A company named HistoryShots offers some fine diagrams, that show the development of political parties in the U.S. and two historical graphs of the civil war (1861 to 1865) that remind of Sankey diagrams. Prints of these maps can be purchased from their site.

The ‘History of the Confederate Army’ and ‘The History of the Union Army’ how armies were formed, regrouped or significantly lost men in battles. The width of the ‘arrow’ with an implicit direction along the time line (shown at the bottom of the chart) represents the number of men. Additionally, the diagram is split into three main geographical areas (Western Theater, Eastern Theater and Trans Missisipi Theater).

History of the Union Army (by HistoryShots)

These diagrams are inspired by the famous Minard chart, which shows the loss of men on Napoleon’s march to Moscow and during the retreat.

The other two graphs are in the ‘Political’ section of the HistoryShots webpage, and show the development of political parties in the U.S. from 1730 to 1892 and from 1892 to 2005 respectively. On these graphs the widths of the “bands” don’t represent votes or seats. The popularity of each party is shown as the amplitude on the unlabeled x-axis.

History of Political Parties (by HistoryShots)

Democrats and Republicans are like sinus and cosinus waves over time, a picture that continues on the 1892 to 2005 map. Or one might also be reminded of the intertwined DNA double helix structure…

Note: I presented a similar diagram for the development of political parties in Slovakia 1990 to 2008 here on the blog before.

ENOVA is a public enterprise owned by the Royal Norwegian Ministry of Petroleum and Energy. It advises the ministry in questions relating to energy efficiency and new renewable energy.

One of their services is the practical development of energy and climate plans (Kommunal energi- og klimaplanlegging) for Norwegian municipalities. On their website they present a sample Sankey diagram to visualize energy flows.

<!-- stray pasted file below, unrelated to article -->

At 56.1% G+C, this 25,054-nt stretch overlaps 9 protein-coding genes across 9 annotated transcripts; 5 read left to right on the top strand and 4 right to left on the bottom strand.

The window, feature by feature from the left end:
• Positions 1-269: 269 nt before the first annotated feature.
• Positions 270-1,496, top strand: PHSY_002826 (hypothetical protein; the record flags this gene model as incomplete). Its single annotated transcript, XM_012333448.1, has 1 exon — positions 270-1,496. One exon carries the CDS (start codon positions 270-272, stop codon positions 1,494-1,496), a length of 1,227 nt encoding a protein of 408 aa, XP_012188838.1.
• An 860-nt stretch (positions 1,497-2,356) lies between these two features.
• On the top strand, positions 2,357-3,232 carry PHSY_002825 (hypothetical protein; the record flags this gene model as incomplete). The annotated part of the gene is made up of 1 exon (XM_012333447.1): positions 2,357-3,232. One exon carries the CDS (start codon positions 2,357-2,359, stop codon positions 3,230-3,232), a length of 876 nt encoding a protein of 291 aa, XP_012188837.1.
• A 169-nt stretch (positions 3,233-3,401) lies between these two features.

The Sankey diagram shows the energy flows in the Stor-Elvdal municipality in GWh (probably per year, a year is not given). This is very interesting, as the municipality can cover almost all of its energy for industry and private households from renewable energy sources, such as biomass and wind. Energy from fossil sources is consumed through almost entirely transportation. Stor-Elvdal produces 47.5 GWh within the municipality, and imports another 35,8 GWh from wind from outside the municipality.

A small typo can be found in label on the the orange flow (saying 85,8 where it should read 95,8), but this doesn’t spoil the overall quality of this diagram painted with SDraw, I guess.

Download the publication (in Norwegian) as PDF file

A visitor to this blog pointed me to the work and life of system ecologist Howard T. Odum.

Odum “in his early work used a diagramming methodology very similar to the Sankey diagrams used in chemical process engineering. In this model energy and matter flows through an ecosystem”.

In Odum’s ‘Silver Spring Study’, he

…mapped in detail all the flow routes to and from the stream. He measured the energy input of sun and rain, and of all organic matter – even those of the bread the tourists threw to ducks and fish – and then measured that gradually left the spring. In this way he was able to establish the stream’s energy budget. (Wikipedia)

This diagram shows the energy flows in the ecosystem. The main contributors are sunlight and other biomass imports. Energy “leaves” the system as exports (extraction of animals and biomass) and mainly as decomposed matter. There are no absolute figures in this diagram, but the proportions seem to be represented by the arrow magnitudes.

The diagram has a nice “natural touch” to it, and at first sight one might think that you are looking at the arms of a river delta…